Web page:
The International Service for the Acquisition of Agri-biotech Applications three years ago reported promising news about work at AgScience under the heading NZ’s Environmentally Sustainable Ryegrass for Livestock Makes Steady Progress in the Field.
This advised that scientists from AgResearch had developed a genetically modified (GM) ryegrass known as the High Metabolisable Energy (HME) Ryegrass, which aims to strike a balance among reductions in greenhouse gas emissions, better drought tolerance, and farm productivity.
Ryegrass is used as a high-quality pasture grass for livestock, the article explained.
Today’s market has dairy farmers becoming more conscious about the environment and are searching for ways to reduce their carbon footprint while improving their produce at the same time.
In December of 2018, AgResearch reported that HME ryegrass grew up to 50% faster than conventional ryegrass and produced 23% less methane under laboratory conditions. And last week, Dr. Greg Bryan, AgResearch Principal Scientist, announced that the HME ryegrass performed well in controlled growing conditions.
The article then noted that field trials of the GM grass were being conducted in the United States, because New Zealand regulations restrict them from growing it outside of the laboratory.
The same regulations, of course, prohibit feeding the grass to livestock in this country, regardless of any benefits it might offer.
At the time the ISAAA published its article, AgResearch’s models showed the ME grass could boost farm revenues by as much as NZ$900 per hectare while managing nitrogen run-off for good measure.
AgResearch’s principal scientist, Greg Bryan, said the Crown Research Institute was focused on the breeding process, which involved choosing the best performing plants that would be used for future seed production.
A report from RNZ a few weeks earlier quoted Dr Bryan as saying the ultimate goal of the United States phase of the research was to conduct realistic, rather than simulated, animal nutrition studies.
This would allow AgResearch to evaluate whether the grass might have the potential environmental benefits such as reduced methane emissions and reduced nitrogen excretion that modelling suggested it would, he said.
“It’s important to stress that the forecast environmental benefits associated with the grass need to be supported by rigorous research.”
Point of Order was minded of this work – and so was the ACT Party’s agriculture spokesman, Mark Cameron – when Agriculture Minister Damien O’Connor said the government is committed to reducing agricultural emissions in the battle against climate change, and for this farmers need new tools and technology.
As part of NZ’s effort, around $172 million may be invested through a joint venture to develop these new tools.
The government has committed to a net-zero target for 2050 and reducing biogenic methane emissions by 10% by 2030 relative to 2017 levels and 24 to 47% lower by 2050.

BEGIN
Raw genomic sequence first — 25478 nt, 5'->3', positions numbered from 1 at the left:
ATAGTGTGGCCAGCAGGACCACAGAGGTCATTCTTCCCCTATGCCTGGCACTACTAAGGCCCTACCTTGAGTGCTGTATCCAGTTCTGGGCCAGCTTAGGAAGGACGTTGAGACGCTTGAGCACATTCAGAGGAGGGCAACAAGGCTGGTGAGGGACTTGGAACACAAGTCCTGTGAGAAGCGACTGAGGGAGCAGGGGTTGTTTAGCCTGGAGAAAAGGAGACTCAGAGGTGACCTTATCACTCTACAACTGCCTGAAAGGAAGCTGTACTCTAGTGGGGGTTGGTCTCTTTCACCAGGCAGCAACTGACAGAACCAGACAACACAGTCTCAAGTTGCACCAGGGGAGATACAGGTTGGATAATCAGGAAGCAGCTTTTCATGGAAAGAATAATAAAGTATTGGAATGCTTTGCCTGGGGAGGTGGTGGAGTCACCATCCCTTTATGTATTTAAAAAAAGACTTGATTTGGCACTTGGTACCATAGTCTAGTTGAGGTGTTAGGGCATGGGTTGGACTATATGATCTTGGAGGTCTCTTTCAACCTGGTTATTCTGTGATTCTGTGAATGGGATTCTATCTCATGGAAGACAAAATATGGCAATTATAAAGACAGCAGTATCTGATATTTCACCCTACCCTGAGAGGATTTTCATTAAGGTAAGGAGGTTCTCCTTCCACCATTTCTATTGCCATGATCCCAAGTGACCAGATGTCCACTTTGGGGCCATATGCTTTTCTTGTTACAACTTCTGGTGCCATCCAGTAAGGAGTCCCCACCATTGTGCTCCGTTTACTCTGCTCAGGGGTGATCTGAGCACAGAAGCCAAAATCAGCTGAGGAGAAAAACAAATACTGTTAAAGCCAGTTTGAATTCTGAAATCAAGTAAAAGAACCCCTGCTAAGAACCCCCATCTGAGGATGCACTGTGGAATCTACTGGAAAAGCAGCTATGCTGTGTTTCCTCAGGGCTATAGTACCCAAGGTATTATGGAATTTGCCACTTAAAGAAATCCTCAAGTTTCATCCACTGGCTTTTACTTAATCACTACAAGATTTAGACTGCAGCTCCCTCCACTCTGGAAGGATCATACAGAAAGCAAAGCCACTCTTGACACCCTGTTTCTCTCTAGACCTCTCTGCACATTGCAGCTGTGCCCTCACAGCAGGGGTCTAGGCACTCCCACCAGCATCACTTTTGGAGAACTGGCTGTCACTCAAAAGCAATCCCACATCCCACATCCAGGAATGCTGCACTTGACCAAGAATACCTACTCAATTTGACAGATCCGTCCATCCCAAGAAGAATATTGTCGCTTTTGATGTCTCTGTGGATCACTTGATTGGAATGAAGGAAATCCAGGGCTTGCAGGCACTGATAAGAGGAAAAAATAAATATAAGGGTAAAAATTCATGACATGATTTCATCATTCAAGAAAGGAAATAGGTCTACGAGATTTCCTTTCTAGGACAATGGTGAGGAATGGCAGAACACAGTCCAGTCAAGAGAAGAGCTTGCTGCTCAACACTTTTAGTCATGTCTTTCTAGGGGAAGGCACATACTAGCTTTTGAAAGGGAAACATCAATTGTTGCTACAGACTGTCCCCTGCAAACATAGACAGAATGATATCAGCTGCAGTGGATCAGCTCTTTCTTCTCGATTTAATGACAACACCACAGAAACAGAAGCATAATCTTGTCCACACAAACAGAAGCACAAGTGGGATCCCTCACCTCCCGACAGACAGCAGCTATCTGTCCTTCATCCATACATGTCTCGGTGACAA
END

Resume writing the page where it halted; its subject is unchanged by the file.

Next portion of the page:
But the ACT party says with the way emissions are currently being measured, agriculture is being blamed for a far bigger share of NZ’s warming than it is actually responsible for.
Current estimates hugely over-estimate the impact of methane and “will lead to unnecessary and crippling costs on farmers that are completely unfair”.
Mark Cameron quotes a climate change expert Dave Frame, Director of the NZ Climate Change Research Institute at Victoria University, as saying methane emissions are being measured incorrectly, and the Climate Change Commission and Ministry for the Environment have “turned way too much of a blind eye to this.”
So is O’Connor whistling in the wind when he says NZ can be, and should be, a leader in developing innovative new tools and technologies to reduce emissions on-farm, and be the one other countries can look to?.
He may get little thanks for doing the hard yards with a “memorandum of understanding” by government with agribusiness leaders, in a joint venture as part of the new Centre for Climate Action on Agricultural Emissions.
The Ministry for Primary Industries signed the agreement alongside representatives from ANZCO Foods, Fonterra, Ngāi Tahu Holdings, Ravensdown, Silver Fern Farms and Synlait.
Point of Order reported on this in our previous post.
The joint venture is a key component of the Centre for Climate Action on Agricultural Emissions.
The Centre was announced as part of the $338.7m in funding allocated over the next four years to strengthen the role of research and development for new tools and technologies to reduce on-farm emissions which was announced in Budget 2022.
This includes the government’s funding component of the joint venture.
O’Connor’s press statement asserts the agriculture sector contributes 50% of NZ’s gross greenhouse gas emissions, and around 91% of its biogenic methane emissions.
The ACT party does think it is “promising” the Government is finally softening on the use of methane inhibitors such as Bovaer.
But Cameron says the out-of-date genetic engineering laws mean that innovations like AgResearch’s High Metabolisable Energy ryegrass, which has the potential to reduce livestock methane emissions and ensure less nitrogen is excreted into the environment, are illegal here.
“We’re an export nation which has been kept afloat by the primary sector and relies on it during turbulent economic times. It’s time for the government to acknowledge the facts before it starts to tax.”
Point of Order reckons ACT has presented a strong case here but admires O’Connor’s tenacity in getting Cabinet approval for his ministry’s initiative.
The International Service for the Acquisition of Agri-biotech Applications, which published the report referenced in our opening paragraph, is a non-profit international organisation that shares agricultural biotechnology, focusing on genetic engineering.